Once again, the fact that the lizard and the actors are never shown in the same shot makes the gila monster appear to be in an entirely different movie; which in fact it is. Cutting back and forth between the lizard and the actors just doesn’t cut it, no matter how ‘scary’ the music is. (Let that be a hint to all aspiring film makers.)
Anyway, to make a long scene short, the missing teen’s car is found, and Chase and Lisa unwittingly escape the giant monster which was quietly stalking them. (I guess. It’s impossible to tell the spatial relationship between the actors and the lizard.) Now comes the exciting "Pulling The Car From A Ravine" scene. (Hint: Beer break.)
Oh gee. Cut to a large fuel Mr Compton driving his tanker truck trundling along down a lonely road. Hmmmm. A quick shot of a gila monster runs Mr. Compton sticking its tongue out is enough to cause the driver to raise his hands to his face and yell, "Ahhhh!" off the road while he's hauling fuel; making his truck blow up. with about as much enthusiasm as could be mustered by an actor trying to act afraid of a non-existent menace. For some reason, merely letting go of the steering wheel causes the truck to turn into a model, tip onto its side, and burst into flames explosion,
Chase Winstead, returns home that night (presumably after stealing parts from wrecked cars…) and watches as his sister Missy Winstead, complete with a new set of leg braces, tries her damnedest to demonstrate how well she can walk. Well, the little tyke falls a couple of times and gets frustrated. Never fear, Chase picks up his ukulele (!!!) and sings her "The Mushroom Song". (See complete, creepy lyrics at the bottom of this review.)
Well, this heart-breaking scene is interrupted by the phone ringing. Yes, the fuel truck wreckage has been found. Chase Winstead, Sheriff Jeff, and Old Man Harris, head out to take a look. Mr Compton is missing, and dad-gummit, they just can’t figure it out.
Cut to Old Man Harris driving down a lonely road. He spots a train cruising alongside the road, guns his car, and zips across a railroad crossing just a few feet in front of the speeding train. (Needless to say, the type of locomotive pulling the train changes from shot to shot. In fact, I saw at least 3 different types of trains right after each other. Nice job, guys.) Unfortunately for the crew aboard the train, the gila monster has knocked out a bridge a little further down the line. Harris can only watch in horror as the speeding locomotive turns into a model train and hurtles off a toy bridge into a table-top ravine complete with a sleepy gila monster at the bottom Harris drive back to the Police Station. and Gila Monster Attack the Train.
long, boring scene where Steamroller Smith plays a song by a new ‘mystery’ singer. The crowd goes wild for the song, but can’t seem to figure out who the singer is. Well, let me take a shot in the dark:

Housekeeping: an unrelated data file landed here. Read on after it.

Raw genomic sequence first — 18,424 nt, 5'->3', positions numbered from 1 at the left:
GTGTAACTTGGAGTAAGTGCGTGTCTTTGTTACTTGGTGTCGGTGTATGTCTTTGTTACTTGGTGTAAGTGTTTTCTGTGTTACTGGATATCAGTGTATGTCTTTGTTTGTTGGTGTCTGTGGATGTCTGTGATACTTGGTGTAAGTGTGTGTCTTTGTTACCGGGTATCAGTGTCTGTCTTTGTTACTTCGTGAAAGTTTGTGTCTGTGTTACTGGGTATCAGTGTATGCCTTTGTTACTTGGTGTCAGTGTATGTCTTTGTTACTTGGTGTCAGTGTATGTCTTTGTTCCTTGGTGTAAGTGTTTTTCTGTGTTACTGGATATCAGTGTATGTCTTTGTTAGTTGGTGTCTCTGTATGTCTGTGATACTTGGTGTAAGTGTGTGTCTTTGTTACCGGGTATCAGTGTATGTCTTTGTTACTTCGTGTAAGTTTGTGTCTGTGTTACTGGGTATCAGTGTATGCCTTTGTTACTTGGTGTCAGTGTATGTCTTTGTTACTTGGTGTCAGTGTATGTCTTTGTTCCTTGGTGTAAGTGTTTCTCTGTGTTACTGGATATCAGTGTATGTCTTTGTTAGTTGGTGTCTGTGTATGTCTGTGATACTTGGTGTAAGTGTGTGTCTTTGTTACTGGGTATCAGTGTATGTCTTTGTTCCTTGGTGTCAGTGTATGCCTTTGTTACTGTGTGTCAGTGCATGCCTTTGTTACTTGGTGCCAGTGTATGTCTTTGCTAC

It’s Chase! It’s Chase! It’s Chase! Let’s get moving here! I’m not getting any younger! OK, well at least the monster has arrived outside the barn and is about to raise some living hell. Chase’s rendition of "The Mushroom Song" is (mercifully) interrupted by the monster smashing through the side of the barn and peeking around a bit.
Teens scream and run outside. The gila monster smashes up the model barn. Pretty standard stuff here. Blah. Sheriff Jeff chases the monster off with some well placed rifle shots. Meanwhile Chase has a light-bulb moment and rushes home (along with Lisa) to collect the jars of nitroglycerin (each jar is labeled simply with "XXX" , whatever the hell that’s supposed to mean…) that he has stored behind the gas station.
Chase drives around for awhile and spots the trail of destruction left behind by the gila monster. (This destruction comprises mostly of a knocked over tree and a ruined fence.) "They usually travel in a straight line!" says mechanic-cum-gila monster expert Chase. His heart leaps in his throat when he notes that the house where Missy Winstead (don’t ask, she spent the night at her friends house…I think) has been destroyed by the monster. Alas, Missy is nowhere to be found. Well, I take that back. Chase decides to cut across a bumpy field (with a gallon of nitro bouncing around in the front seat) and sees Missy laying helpless in the middle of nowhere. (Umm…What the hell is she doing out there? My head hurts.)
Lisa jumps out to protect Missy as Chase directs the car directly at the lizard. Jumping out at the last moment, Chase watches with relief as the car smacks the gila monster in the nose and explodes, thus blowing the lizard into smithereens.